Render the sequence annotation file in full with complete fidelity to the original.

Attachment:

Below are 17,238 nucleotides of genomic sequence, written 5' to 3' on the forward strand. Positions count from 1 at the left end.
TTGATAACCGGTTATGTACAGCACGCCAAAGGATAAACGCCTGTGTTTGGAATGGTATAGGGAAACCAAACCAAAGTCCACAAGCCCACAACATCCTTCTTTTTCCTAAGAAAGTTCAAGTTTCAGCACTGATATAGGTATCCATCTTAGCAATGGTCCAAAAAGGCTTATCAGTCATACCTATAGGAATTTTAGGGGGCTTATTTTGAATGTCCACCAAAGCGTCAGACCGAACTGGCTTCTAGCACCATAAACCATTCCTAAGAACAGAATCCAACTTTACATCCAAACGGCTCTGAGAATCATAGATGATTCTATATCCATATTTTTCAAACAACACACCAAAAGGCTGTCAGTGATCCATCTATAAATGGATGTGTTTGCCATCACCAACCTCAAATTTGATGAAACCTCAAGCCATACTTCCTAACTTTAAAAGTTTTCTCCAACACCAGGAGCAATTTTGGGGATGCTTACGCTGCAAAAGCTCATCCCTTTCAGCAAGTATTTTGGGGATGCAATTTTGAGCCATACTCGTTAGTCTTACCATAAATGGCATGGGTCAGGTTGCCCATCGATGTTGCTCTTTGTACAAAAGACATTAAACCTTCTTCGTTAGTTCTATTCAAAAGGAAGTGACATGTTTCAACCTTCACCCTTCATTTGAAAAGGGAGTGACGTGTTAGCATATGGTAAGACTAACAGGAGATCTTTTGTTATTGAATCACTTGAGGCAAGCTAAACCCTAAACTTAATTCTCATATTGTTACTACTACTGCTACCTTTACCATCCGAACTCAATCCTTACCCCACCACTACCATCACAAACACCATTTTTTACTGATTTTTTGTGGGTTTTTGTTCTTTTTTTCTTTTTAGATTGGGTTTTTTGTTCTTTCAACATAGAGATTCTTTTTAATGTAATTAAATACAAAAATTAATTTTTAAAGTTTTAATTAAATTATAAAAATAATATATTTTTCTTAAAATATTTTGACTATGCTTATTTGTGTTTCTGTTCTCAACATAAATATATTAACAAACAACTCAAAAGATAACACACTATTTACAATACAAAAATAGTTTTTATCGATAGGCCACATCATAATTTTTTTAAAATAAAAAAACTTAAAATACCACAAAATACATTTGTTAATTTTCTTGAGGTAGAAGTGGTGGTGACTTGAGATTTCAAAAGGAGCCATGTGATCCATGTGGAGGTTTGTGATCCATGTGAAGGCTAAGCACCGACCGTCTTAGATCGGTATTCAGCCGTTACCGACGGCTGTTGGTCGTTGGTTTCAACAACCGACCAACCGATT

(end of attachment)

Below are 17,238 nucleotides of genomic sequence, written 5' to 3' on the forward strand. Positions count from 1 at the left end.
TTGATAACCGGTTATGTACAGCACGCCAAAGGATAAACGCCTGTGTTTGGAATGGTATAGGGAAACCAAACCAAAGTCCACAAGCCCACAACATCCTTCTTTTTCCTAAGAAAGTTCAAGTTTCAGCACTGATATAGGTATCCATCTTAGCAATGGTCCAAAAAGGCTTATCAGTCATACCTATAGGAATTTTAGGGGGCTTATTTTGAATGTCCACCAAAGCGTCAGACCGAACTGGCTTCTAGCACCATAAACCATTCCTAAGAACAGAATCCAACTTTACATCCAAACGGCTCTGAGAATCATAGATGATTCTATATCCATATTTTTCAAACAACACACCAAAAGGCTGTCAGTGATCCATCTATAAATGGATGTGTTTGCCATCACCAACCTCAAATTTGATGAAACCTCAAGCCATACTTCCTAACTTTAAAAGTTTTCTCCAACACCAGGAGCAATTTTGGGGATGCTTACGCTGCAAAAGCTCATCCCTTTCAGCAAGTATTTTGGGGATGCAATTTTGAGCCATACTCGTTAGTCTTACCATAAATGGCATGGGTCAGGTTGCCCATCGATGTTGCTCTTTGTACAAAAGACATTAAACCTTCTTCGTTAGTTCTATTCAAAAGGAAGTGACATGTTTCAACCTTCACCCTTCATTTGAAAAGGGAGTGACGTGTTAGCATATGGTAAGACTAACAGGAGATCTTTTGTTATTGAATCACTTGAGGCAAGCTAAACCCTAAACTTAATTCTCATATTGTTACTACTACTGCTACCTTTACCATCCGAACTCAATCCTTACCCCACCACTACCATCACAAACACCATTTTTTACTGATTTTTTGTGGGTTTTTGTTCTTTTTTTCTTTTTAGATTGGGTTTTTTGTTCTTTCAACATAGAGATTCTTTTTAATGTAATTAAATACAAAAATTAATTTTTAAAGTTTTAATTAAATTATAAAAATAATATATTTTTCTTAAAATATTTTGACTATGCTTATTTGTGTTTCTGTTCTCAACATAAATATATTAACAAACAACTCAAAAGATAACACACTATTTACAATACAAAAATAGTTTTTATCGATAGGCCACATCATAATTTTTTTAAAATAAAAAAACTTAAAATACCACAAAATACATTTGTTAATTTTCTTGAGGTAGAAGTGGTGGTGACTTGAGATTTCAAAAGGAGCCATGTGATCCATGTGGAGGTTTGTGATCCATGTGAAGGCTAAGCACCGACCGTCTTAGATCGGTATTCAGCCGTTACCGACGGCTGTTGGTCGTTGGTTTCAACAACCGACCAACCGATT